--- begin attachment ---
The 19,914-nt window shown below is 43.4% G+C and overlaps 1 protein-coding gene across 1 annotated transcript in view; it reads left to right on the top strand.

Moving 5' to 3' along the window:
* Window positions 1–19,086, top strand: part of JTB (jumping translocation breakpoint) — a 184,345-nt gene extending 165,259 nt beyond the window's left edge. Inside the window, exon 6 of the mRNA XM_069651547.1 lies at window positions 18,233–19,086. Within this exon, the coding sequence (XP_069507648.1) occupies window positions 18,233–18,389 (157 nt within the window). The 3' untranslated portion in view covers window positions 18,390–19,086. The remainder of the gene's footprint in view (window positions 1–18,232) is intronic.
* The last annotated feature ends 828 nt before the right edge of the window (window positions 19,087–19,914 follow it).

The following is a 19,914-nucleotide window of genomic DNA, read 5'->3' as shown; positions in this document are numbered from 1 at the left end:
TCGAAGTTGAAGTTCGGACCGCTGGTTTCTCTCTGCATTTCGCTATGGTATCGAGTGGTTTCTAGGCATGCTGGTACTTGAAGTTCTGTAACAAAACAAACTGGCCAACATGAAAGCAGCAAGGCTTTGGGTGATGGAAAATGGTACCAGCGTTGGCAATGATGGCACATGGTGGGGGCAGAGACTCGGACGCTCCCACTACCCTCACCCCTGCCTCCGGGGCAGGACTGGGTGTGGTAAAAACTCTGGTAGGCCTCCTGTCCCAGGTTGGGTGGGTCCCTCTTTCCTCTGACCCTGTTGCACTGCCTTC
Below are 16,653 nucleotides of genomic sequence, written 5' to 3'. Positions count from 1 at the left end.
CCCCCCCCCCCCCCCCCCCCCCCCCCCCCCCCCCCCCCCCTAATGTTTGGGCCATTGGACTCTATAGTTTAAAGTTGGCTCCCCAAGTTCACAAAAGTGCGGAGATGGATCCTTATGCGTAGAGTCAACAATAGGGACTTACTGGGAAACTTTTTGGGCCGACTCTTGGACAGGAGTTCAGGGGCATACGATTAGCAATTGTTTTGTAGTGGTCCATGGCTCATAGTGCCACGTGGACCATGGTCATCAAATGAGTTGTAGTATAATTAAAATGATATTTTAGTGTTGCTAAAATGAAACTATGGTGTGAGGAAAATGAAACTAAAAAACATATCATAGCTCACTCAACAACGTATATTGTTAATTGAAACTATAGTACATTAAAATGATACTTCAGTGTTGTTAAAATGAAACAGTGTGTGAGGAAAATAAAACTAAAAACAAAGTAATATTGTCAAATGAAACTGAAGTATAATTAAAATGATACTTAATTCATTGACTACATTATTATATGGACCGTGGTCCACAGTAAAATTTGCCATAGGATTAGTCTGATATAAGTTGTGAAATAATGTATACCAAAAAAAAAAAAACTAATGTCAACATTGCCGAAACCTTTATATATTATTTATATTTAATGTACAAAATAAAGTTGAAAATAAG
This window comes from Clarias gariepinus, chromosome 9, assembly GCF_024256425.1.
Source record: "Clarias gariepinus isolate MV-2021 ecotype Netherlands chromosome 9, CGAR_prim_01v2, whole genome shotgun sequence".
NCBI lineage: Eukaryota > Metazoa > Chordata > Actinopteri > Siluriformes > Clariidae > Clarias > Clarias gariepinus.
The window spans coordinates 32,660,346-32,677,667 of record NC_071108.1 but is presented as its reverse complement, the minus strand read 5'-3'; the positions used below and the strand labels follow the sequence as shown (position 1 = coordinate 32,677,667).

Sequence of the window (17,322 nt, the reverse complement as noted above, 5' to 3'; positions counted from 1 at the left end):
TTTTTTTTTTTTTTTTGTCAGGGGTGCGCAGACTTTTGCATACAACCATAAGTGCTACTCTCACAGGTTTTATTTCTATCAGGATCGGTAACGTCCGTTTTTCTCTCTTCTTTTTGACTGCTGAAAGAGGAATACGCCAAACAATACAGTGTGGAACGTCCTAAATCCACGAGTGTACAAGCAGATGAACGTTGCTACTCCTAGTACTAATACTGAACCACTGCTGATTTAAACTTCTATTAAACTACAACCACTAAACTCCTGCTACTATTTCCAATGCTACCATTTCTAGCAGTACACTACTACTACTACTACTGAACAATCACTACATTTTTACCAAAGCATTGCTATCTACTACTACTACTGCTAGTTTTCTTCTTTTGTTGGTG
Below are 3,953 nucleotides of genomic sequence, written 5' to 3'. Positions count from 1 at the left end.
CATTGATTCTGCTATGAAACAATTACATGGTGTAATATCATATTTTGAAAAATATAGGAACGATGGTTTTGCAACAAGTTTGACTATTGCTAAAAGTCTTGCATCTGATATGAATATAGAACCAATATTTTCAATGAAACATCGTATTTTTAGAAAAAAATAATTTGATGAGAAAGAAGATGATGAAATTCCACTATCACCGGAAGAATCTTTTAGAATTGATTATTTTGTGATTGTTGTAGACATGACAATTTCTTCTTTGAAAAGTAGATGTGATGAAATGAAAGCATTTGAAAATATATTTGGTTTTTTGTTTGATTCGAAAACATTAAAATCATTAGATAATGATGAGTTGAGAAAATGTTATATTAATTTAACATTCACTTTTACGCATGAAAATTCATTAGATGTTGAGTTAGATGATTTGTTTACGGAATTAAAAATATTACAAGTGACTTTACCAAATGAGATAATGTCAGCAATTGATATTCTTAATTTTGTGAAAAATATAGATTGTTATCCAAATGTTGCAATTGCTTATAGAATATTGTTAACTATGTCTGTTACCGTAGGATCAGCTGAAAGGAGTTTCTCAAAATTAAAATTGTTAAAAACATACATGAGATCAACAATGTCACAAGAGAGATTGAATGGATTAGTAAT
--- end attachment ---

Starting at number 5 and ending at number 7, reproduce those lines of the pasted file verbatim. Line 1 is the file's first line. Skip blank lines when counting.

The following is a 19,914-nucleotide window of genomic DNA, read 5'->3' as shown; positions in this document are numbered from 1 at the left end:
TCGAAGTTGAAGTTCGGACCGCTGGTTTCTCTCTGCATTTCGCTATGGTATCGAGTGGTTTCTAGGCATGCTGGTACTTGAAGTTCTGTAACAAAACAAACTGGCCAACATGAAAGCAGCAAGGCTTTGGGTGATGGAAAATGGTACCAGCGTTGGCAATGATGGCACATGGTGGGGGCAGAGACTCGGACGCTCCCACTACCCTCACCCCTGCCTCCGGGGCAGGACTGGGTGTGGTAAAAACTCTGGTAGGCCTCCTGTCCCAGGTTGGGTGGGTCCCTCTTTCCTCTGACCCTGTTGCACTGCCTTC
Below are 16,653 nucleotides of genomic sequence, written 5' to 3'. Positions count from 1 at the left end.